A boost for small developers

A boost for small developers


In West Berkshire District Council and Reading Borough Council v. Secretary of State for Communities and Local Government [2016] EWCA Civ 441 the Court of Appeal upheld the Written Ministerial Statement (WMS) of 28 November 2014 that prohibited Local Planning Authorities (LPA’s) requesting affordable housing and tariff based contribution on sites of 10 or fewer homes and introduced a vacant building credit to set against affordable housing contributions


The requirements to provide affordable housing and tariff-based contributions (e.g. education and open space financial contributions) have been the norm for all development schemes. The Government decided that this practice was effectively producing more harm than good and was contributing to the construction of new housing falling significantly below housing need.

With the intent to revitalize housing development the Government proposed to scrap the requirements on development schemes with 10 or less homes by the WMS.

The original WMS stated:

“(i) Developments of 10 units or 1000 sq m or less (including annexes and extensions) would be excluded from affordable housing levies and tariff based contributions;

(ii) A lower threshold would apply in designated rural areas, National Parks and Areas of Outstanding Natural Beauty (as defined in section 157 of the Housing Act 1985), with developments of 5 units or less to be excluded from affordable housing levies and tariff based contributions. Development of between 6 and 10 units would be subject to a commuted sum payable on or after completion;

(iii) Where a vacant building is brought back into use or demolished for redevelopment, local authorities will provide a 'credit', equivalent to the floorspace of the vacant building, to be set against affordable housing contributions.”

West Berkshire and Reading, initially challenged the WMS and Holgate J held that planning policy promulgated by the Secretary of State in the WMS was unlawful.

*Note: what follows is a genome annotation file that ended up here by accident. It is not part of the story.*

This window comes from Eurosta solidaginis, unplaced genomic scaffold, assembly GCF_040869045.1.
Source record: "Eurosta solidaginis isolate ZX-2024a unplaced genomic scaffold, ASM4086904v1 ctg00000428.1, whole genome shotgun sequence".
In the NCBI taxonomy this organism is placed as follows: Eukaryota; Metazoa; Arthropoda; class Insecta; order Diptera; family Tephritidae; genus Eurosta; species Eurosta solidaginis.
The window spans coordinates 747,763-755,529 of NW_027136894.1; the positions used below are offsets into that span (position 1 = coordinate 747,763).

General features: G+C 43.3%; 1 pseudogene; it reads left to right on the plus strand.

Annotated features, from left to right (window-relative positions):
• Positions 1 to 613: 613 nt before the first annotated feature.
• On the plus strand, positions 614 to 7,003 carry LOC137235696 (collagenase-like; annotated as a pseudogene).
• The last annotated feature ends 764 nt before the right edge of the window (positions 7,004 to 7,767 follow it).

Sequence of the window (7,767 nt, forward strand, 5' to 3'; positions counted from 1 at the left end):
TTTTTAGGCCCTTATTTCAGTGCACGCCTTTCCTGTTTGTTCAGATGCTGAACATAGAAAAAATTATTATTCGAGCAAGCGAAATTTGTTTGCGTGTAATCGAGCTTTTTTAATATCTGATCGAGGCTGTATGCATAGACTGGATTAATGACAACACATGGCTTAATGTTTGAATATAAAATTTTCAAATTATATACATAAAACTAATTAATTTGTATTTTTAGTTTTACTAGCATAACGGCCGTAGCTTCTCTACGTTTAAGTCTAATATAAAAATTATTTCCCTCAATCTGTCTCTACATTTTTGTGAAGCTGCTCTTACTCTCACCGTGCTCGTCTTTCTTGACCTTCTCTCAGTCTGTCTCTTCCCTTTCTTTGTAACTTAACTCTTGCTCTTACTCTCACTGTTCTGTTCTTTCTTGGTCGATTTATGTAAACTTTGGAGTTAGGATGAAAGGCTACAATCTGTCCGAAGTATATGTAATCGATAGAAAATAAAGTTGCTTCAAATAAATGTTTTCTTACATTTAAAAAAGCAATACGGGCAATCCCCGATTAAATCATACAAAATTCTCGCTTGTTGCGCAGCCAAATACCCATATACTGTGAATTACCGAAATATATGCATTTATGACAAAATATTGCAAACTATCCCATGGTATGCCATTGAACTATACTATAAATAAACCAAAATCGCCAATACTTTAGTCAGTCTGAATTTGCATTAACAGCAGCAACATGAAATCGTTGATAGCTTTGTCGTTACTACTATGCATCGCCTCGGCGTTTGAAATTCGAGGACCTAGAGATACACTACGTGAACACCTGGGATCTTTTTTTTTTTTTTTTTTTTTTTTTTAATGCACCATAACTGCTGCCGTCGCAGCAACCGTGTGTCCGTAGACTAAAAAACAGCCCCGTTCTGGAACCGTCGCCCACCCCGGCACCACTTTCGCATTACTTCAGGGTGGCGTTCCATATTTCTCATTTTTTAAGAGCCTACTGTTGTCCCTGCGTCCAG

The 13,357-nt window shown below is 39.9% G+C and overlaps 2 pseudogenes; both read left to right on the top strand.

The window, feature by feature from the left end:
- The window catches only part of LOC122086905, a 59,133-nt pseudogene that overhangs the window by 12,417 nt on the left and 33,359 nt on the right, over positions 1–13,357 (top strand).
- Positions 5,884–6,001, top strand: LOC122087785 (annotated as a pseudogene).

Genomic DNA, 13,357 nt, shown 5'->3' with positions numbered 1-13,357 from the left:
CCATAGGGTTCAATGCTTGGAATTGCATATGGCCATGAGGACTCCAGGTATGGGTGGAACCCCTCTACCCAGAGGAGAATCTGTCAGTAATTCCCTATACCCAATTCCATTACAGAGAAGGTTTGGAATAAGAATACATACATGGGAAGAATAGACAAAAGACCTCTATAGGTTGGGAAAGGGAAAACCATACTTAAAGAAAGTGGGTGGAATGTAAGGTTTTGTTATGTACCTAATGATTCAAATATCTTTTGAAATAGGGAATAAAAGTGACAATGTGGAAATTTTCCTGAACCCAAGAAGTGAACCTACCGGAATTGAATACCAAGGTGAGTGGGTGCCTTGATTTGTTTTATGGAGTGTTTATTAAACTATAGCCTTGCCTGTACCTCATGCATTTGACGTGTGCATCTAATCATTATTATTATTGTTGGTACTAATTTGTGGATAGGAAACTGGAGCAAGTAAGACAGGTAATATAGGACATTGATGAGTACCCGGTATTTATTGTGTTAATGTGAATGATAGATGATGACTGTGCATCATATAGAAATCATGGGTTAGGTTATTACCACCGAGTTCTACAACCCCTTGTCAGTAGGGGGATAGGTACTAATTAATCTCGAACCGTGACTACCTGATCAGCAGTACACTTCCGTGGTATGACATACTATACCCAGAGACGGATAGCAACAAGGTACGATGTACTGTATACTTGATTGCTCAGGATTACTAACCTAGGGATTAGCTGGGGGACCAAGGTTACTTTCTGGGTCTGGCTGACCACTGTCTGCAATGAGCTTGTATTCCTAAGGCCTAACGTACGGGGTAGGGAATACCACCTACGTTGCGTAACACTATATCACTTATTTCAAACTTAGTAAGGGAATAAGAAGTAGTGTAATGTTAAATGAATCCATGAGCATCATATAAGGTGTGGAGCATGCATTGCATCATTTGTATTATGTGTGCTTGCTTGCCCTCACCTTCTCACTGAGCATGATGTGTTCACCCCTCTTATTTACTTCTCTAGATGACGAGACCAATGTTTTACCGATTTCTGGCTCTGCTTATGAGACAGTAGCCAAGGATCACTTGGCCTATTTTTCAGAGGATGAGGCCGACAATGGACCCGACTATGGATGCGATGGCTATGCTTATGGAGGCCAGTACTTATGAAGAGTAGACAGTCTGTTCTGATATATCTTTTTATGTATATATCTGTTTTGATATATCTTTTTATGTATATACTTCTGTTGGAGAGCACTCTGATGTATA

The Court of Appeal found that the process to introduce the WMS had been fair. The judgment shows a broad approach in construing way in which the Government can utilise its policy-making powers.

Upon the original announcement of the WMS in November 2014 the National Planning Practice Guidance (NPPG) was amended to insert the new polices, and subsequently re amended, following the judgment from Holgate J, to remove the policies.

As things stand Ministers will have to decide whether to re issue the policies, but, until that happens, the policies do not exist

So What Now?

Housing and Planning Minister, Brandon Lewis has commented that the judgment “restores common sense” but a spokesman for the DCLG has said that further information on the policies would be announced in due course

The uncertainty over the reinstatement of the policies in the NPPG leaves a very dark cloud over LPA’s. Some LPA’s have development plans that rely on affordable housing coming forward from small sites. Those plans could soon be in conflict with Government policy

All LPA’s will have to take a view on whether to adopt the “writing on the wall” approach of the possible incoming policy change or continue to require affordable housing and tariff contributions on ALL developments.

One would expect that the Government will update the NPPG expediently but until it is clearer as to whether the policies are to be reinstated, LPA’s can continue to request affordable housing and other chargeable tariffs on developments that are 10 Units or 1000sq m or less --but they do have a discretion not to do so.

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